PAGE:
Why Riviera’s final hole is my favorite place to watch golf

Riviera Country Club

The grassy hill behind Riviera Country Club's 18th hole is among the best places on earth to watch golf.

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PACIFIC PALISADES, Calif. — Poor Denny McCarthy. Sure, he got to play Riviera Country Club all by himself Saturday morning. He got to rip around, unencumbered by the tee sheet, circling the front nine in just 83 minutes. He completed his third round before the contenders had finished breakfast. I’m sure he enjoyed it.

But that sprint to the finish line, which he accomplished in just over three hours, also meant this lonely round would be capped by a mostly lonely finish. He tapped in for 68 in front of a couple dozen people, at most. There’s no fun in that. Especially here at Riv. 

The iconic golf club has done a few things right over the years. Hitching your wagon to Tiger Woods, a great host, and Genesis, a doting sponsor, is a good start. But what it has done best is preserve the ground of its 1st tee, which rests under the shadow of the clubhouse, and the hill surrounding its 18th green. The former leads to iconic photographs of golf history and the latter leads to some of the best golf viewing on the planet.

You can have your 16th hole at TPC Scottsdale; this setting is more serene. Tame. Pure. You can have your Masters experience, there’s nothing like it. But you can’t have it year after year. (Unless you’re really lucky.) You can have your 17th at the Players Championship, the island green with an amphitheater all its own. The stakes couldn’t be higher, but the golf here lasts much longer. It’s much more than a smooth 9-iron.

Jason Day called Riviera’s finish “like a little colosseum,” which makes sense. The grassy wall shoots upward like the slope of a black diamond. And the nylon rope separating player from patron sits right at the edge of the green.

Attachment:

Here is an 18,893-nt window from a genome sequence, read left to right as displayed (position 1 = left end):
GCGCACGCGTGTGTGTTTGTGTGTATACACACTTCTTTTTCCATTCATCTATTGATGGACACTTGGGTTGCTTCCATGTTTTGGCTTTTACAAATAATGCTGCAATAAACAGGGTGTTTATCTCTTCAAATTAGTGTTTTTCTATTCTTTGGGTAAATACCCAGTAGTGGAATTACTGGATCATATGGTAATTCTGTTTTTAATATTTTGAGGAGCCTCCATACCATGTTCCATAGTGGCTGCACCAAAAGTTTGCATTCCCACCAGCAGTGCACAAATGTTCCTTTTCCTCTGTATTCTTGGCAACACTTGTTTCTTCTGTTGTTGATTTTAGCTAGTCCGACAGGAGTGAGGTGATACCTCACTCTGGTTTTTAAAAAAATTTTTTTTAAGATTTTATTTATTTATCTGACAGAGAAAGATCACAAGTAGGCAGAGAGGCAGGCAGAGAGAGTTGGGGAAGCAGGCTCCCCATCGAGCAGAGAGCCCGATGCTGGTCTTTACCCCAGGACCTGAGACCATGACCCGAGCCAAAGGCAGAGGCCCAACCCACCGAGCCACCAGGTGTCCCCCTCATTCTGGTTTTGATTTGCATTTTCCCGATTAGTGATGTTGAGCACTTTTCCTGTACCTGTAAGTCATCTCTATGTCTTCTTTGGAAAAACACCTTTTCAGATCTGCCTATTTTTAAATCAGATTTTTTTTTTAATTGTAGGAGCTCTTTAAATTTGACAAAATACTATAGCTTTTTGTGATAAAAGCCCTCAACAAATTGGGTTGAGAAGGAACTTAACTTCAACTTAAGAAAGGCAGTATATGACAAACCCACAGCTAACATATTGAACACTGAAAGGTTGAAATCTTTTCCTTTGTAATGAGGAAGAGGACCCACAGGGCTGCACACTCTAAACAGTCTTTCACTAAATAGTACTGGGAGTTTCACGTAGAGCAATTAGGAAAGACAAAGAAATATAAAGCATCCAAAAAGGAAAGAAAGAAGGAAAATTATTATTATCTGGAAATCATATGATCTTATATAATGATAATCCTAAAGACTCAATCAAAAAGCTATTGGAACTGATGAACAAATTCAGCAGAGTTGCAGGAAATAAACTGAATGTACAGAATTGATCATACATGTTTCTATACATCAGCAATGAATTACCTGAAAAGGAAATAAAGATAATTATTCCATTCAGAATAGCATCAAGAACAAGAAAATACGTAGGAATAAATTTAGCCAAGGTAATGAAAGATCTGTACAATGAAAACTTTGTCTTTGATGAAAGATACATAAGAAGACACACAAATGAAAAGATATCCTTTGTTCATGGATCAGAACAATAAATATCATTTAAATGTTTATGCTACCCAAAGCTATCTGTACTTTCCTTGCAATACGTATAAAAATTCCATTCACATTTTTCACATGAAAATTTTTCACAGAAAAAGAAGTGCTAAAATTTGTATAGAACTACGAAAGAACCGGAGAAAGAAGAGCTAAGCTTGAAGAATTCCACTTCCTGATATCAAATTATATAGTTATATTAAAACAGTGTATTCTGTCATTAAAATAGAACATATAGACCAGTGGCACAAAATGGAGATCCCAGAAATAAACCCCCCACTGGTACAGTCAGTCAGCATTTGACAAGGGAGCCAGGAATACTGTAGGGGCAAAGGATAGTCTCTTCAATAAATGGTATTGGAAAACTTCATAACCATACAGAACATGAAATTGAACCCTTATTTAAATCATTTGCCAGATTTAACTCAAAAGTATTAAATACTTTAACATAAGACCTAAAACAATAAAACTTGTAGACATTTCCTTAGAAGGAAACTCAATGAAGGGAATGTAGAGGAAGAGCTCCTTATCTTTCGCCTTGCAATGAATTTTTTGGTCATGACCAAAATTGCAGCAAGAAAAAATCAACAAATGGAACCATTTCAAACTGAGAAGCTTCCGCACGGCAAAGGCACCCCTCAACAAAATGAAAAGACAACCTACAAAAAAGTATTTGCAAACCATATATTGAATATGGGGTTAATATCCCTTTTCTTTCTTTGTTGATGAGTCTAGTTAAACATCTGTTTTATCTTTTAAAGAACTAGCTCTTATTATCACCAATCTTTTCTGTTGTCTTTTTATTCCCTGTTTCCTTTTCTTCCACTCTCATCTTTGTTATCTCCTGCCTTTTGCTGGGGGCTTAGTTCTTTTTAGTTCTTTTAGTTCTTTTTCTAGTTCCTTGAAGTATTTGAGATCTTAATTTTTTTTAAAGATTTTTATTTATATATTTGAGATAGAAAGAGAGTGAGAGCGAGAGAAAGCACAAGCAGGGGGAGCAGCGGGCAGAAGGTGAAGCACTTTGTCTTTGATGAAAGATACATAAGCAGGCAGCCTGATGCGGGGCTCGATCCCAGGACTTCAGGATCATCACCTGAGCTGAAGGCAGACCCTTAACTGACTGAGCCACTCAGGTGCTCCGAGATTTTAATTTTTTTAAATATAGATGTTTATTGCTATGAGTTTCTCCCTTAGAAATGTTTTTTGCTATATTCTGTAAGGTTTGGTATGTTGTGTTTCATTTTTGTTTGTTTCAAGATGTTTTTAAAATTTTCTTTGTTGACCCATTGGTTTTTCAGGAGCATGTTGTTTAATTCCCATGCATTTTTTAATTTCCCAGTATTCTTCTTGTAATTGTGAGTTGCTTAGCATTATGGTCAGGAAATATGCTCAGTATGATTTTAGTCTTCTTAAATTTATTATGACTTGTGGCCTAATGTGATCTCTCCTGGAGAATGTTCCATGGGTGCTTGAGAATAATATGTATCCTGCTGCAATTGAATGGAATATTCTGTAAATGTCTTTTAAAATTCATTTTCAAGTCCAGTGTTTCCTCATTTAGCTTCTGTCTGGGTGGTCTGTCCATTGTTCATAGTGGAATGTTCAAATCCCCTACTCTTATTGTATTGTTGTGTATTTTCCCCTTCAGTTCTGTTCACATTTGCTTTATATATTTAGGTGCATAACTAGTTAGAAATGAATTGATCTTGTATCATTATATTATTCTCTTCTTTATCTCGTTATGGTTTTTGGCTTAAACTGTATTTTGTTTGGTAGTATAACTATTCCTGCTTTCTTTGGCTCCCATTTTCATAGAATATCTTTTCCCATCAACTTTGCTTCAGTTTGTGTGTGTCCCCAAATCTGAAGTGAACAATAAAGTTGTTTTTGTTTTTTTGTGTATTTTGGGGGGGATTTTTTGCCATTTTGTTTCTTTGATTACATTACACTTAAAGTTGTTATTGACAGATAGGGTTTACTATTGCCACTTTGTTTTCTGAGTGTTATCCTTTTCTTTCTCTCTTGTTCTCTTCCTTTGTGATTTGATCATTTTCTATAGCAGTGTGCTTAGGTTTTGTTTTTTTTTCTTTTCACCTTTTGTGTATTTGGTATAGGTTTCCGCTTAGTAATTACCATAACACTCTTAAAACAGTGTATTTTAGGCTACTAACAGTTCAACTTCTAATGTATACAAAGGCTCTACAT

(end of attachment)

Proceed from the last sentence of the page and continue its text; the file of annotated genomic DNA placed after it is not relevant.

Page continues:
“You’ve got fans on top of you,” Day said. “That’s pretty cool.” 

Day weighed in long enough to clarify something even more important: that it’s a damn difficult golf hole. Pros hit blind tee shots into a fairway that banks from left to right. The rough up on the left also banks left to right. The rough on the right banks from left to a dead zone. Why is this great for the people up by the green? It makes birdies rare. It makes bogeys just as plausible. It makes golf a legitimate grind, which is when golf gets the most fascinating. When shot-making is heightened, the golf nerds can nerd out. The casuals can become avids. The oohs, ahhs and even the oh-no!s multiply. 

Settings like this one are why you pull out your credit card, buy tickets and actually go to a golf tournament. To hang out, see the best players in the world, and see things you wouldn’t see on TV. Like Rickie Fowler’s long iron spraying out to the right and crashing into the United Airlines 19th hole. Seconds later, you’d see Brian Harman launch his ball from 194 yards in to three-and-a-half feet. A full stroke gained on the field there, making you wonder — does this hole favor lefties? 

When Tommy Fleetwood’s birdie attempt squeezed off the edge of the hole, you could sort of tell he was upset. But you could really tell that Scottie Scheffler was flabbergasted. A peek into their demeanors on the putting surface these days. When Tony Finau’s birdie putt did everything but go in, he swung around to the crowd like a true entertainer, looking for some company in his disbelief. Not one of those shots was shown on the broadcast.

Spend enough time behind 18 and you’ll only want one more thing: a massive TV screen playing the CBS broadcast, like they have in fan village areas at the Open Championship or Ryder Cup. You’re at a golf tournament, after all. You should be shown as much golf as possible. Patrick Cantlay is leading the tournament about a half-mile away, it would be nice to see what he’s up to. Of course, the people making that broadcast are right behind you on 18, looking out from a lovely little perch of their own.

“This amphitheater is heaven sent,” Trevor Immelman said Saturday afternoon, taking it all in. Trevor sees a lot of golf courses, a lot of stadium holes, a lot of tournament setups. Maybe that’s why Jim Nantz let Immelman’s words hang in the air for a bit. On a mostly overcast day, the sun had finally peeked out, encouraging the crowd to take off those sweatshirts and jackets they’d been shivering in all afternoon. The newfound warmth and the soft cushion of Kiyuya grass suddenly made 18 the perfect setting for something golf fans know well: a Saturday afternoon nap. The same kind you’d take at home. Only with this one, the golf will actually wake you back up. 

Sean Zak

Golf.com Editor

Zak is a writer at GOLF Magazine and just finished a book about the summer he spent in St. Andrews.